Category Archives: Jaynes

A small Ode to Julian Jaynes

“The Origin of Consciousness in the Breakdown of the Bicameral Mind”, is a book title ambitious enough to be suspect just on the face of its book cover. But what is philosophy if not over-ambitious science? The tragedy of Julian Jaynes maybe is that science has become nothing more than under-ambitious philosophy. His conjecture was one of Darwinian proportions: we are all schizophrenics who have learned to trust the voice()s in our heads to be our own. He then traveled the seven seas of ancient history to demonstrate how our forefathers, up to 1000 BC, literally heard the voices of Gods instructing them to write the books on which our society is still largely built. As a scientist he was looking for corroborating facts and he found them everywhere: in ancient texts and neurological neologisms like “bicameral”. By the time the book had made instant fame it was already infamous. Everybody debunked it, starting with the left/right brain hemisphere specialization underlying “bicameral” which as a scientific theory was as short lived as it is enduring in popular psychology books. Then historians picked the references of this psychologist self-taught as historian of all ancient cultures apart. D. Dennett and R. Dawkins quietly left the room of vocal supporters of the Jaynesian thesis and that was that. My plea is simple: don’t judge a book by its cover. Read beyond mere skepticism of the facts to discover the ambition of a true work of philosophy. You’ll discover inspiring beauty of thought. Enough said.

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The Auguries of Science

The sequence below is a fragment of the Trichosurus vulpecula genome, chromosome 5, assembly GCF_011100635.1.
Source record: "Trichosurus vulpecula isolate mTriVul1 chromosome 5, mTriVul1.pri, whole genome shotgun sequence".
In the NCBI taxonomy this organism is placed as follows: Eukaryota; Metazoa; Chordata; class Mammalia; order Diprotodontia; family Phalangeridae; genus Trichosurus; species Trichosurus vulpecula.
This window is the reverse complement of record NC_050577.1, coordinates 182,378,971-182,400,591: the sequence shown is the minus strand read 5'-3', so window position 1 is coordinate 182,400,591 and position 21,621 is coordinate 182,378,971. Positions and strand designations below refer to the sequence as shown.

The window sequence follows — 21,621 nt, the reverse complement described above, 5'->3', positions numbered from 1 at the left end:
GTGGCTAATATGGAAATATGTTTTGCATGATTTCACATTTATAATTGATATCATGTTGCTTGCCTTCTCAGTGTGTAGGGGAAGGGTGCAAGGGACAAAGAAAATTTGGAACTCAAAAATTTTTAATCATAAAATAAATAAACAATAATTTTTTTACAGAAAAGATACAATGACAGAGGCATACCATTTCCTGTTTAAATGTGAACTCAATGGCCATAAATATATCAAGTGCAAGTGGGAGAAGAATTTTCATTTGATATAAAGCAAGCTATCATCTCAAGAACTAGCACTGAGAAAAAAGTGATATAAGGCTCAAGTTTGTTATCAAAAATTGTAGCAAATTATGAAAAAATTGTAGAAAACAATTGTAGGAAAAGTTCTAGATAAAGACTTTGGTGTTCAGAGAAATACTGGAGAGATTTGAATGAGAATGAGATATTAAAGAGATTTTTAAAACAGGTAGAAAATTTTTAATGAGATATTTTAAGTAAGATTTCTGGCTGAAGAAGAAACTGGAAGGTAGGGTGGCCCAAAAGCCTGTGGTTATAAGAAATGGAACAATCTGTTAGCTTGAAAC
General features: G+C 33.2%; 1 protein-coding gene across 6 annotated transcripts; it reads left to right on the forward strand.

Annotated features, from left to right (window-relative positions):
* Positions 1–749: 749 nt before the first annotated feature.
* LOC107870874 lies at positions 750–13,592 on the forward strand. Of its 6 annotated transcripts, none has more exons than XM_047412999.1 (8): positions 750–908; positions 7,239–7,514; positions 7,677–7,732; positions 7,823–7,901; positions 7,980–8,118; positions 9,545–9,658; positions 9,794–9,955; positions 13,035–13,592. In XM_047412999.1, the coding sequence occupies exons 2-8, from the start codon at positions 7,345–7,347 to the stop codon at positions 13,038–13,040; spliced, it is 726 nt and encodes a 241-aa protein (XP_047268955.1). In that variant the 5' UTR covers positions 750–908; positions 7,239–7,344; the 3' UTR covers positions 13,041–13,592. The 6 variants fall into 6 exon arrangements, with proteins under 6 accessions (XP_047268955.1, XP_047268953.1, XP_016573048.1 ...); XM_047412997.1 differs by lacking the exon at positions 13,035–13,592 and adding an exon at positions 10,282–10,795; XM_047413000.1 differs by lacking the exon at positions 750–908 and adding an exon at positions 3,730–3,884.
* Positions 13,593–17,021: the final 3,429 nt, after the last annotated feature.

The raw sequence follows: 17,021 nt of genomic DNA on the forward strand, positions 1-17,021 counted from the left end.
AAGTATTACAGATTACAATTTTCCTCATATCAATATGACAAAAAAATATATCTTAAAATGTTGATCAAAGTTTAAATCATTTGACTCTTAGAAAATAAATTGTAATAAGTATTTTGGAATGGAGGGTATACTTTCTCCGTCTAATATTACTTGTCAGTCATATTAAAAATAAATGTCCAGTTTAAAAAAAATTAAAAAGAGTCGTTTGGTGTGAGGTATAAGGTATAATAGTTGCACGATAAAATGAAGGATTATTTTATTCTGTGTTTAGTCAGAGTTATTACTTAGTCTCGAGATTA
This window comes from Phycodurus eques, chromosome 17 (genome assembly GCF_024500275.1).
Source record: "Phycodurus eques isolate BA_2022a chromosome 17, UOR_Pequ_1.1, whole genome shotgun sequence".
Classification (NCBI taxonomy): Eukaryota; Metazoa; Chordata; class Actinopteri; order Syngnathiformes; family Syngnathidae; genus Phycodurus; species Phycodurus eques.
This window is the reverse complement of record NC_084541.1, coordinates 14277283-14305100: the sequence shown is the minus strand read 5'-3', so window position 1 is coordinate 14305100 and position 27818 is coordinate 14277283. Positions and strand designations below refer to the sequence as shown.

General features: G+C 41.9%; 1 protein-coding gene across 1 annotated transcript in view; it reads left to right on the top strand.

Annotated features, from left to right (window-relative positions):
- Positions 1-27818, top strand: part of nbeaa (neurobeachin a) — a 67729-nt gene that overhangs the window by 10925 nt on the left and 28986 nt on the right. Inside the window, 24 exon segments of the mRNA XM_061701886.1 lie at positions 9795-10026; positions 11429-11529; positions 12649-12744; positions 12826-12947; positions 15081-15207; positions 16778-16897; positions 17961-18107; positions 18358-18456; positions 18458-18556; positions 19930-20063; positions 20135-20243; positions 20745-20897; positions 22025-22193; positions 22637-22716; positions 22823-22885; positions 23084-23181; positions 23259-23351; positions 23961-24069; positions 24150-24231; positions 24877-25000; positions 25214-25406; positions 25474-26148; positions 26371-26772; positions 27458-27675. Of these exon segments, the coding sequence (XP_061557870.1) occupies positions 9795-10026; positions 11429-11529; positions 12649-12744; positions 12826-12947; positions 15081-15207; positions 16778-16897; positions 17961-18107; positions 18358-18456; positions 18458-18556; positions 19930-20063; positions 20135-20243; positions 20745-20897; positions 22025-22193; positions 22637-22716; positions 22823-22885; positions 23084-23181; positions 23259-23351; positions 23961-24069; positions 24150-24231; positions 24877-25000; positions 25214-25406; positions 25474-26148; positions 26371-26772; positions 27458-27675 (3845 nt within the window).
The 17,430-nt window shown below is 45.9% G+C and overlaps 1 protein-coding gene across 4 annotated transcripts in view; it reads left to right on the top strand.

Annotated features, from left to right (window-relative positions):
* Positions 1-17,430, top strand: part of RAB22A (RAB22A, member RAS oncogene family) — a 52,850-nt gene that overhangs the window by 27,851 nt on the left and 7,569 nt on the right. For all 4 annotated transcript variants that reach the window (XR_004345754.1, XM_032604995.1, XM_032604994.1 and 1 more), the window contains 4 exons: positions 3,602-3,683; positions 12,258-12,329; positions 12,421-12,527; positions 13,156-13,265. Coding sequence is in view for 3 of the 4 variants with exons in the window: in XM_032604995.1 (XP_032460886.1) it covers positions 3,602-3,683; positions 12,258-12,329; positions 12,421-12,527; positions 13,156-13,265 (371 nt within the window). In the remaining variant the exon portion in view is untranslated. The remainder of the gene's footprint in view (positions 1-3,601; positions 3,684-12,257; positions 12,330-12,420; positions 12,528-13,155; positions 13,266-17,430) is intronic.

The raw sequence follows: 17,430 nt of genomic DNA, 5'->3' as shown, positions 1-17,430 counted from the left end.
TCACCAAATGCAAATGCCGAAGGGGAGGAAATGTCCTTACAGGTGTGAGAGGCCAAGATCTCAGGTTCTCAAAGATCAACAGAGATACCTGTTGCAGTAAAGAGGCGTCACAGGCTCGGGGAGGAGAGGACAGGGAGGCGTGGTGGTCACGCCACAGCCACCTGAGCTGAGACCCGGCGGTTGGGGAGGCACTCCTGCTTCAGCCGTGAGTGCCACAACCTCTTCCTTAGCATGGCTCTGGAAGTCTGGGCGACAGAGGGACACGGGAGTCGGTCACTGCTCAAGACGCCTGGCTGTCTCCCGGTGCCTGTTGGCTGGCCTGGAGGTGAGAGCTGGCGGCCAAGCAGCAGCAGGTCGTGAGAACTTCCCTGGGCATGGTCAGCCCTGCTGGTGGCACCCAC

“The very notion of truth is a culturally given direction, a part of the pervasive nostalgia for an earlier certainty. The very idea of a universal stability, an eternal firmness of principle out there that can be sought for through the world as might an Arthurian knight for the Grail, is, in the morphology of history, a direct outgrowth of the search for lost gods in the first two millennia after the decline of the bicameral mind.”
Julian Jaynes, The Origin of Consciousness in the Breakdown of the Bicameral Mind., Mariner Books, 1990, p. 446.

[Re-posted from The Old Site, original dd. 11-02-2010. Between this and Kyburg at least the author list is complete.]

There you have it in one quote: all of the beauty and most of the folly of one of the most original thinkers of the XXth century – a scientist that did some good philosophizing but presented it as a bad scientific hypothesis. A thinker lost in the Quine-Duhem-Davidson triangle of changing too much concepts at the same time to be taken seriously by anybody because – in the end – everybody has one concept that is so near and dear to her or his heart that it’s a little bit too holy to be touched.

The prime example being: a naïve concept of truth. The type of truth that settles things, once and for all. Continue reading